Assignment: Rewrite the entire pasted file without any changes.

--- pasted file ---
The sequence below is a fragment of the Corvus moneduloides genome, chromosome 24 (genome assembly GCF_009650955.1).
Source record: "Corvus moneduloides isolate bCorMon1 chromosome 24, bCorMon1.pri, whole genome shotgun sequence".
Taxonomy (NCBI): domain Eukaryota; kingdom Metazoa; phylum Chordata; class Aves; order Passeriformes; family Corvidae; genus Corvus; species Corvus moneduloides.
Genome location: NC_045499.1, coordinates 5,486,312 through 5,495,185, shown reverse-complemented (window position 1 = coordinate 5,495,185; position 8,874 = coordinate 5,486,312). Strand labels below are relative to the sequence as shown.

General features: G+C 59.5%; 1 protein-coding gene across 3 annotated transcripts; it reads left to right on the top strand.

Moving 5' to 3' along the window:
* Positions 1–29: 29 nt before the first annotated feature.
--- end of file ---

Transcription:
The sequence below is a fragment of the Corvus moneduloides genome, chromosome 24 (genome assembly GCF_009650955.1).
Source record: "Corvus moneduloides isolate bCorMon1 chromosome 24, bCorMon1.pri, whole genome shotgun sequence".
Taxonomy (NCBI): domain Eukaryota; kingdom Metazoa; phylum Chordata; class Aves; order Passeriformes; family Corvidae; genus Corvus; species Corvus moneduloides.
Genome location: NC_045499.1, coordinates 5,486,312 through 5,495,185, shown reverse-complemented (window position 1 = coordinate 5,495,185; position 8,874 = coordinate 5,486,312). Strand labels below are relative to the sequence as shown.

General features: G+C 59.5%; 1 protein-coding gene across 3 annotated transcripts; it reads left to right on the top strand.

Moving 5' to 3' along the window:
* Positions 1–29: 29 nt before the first annotated feature.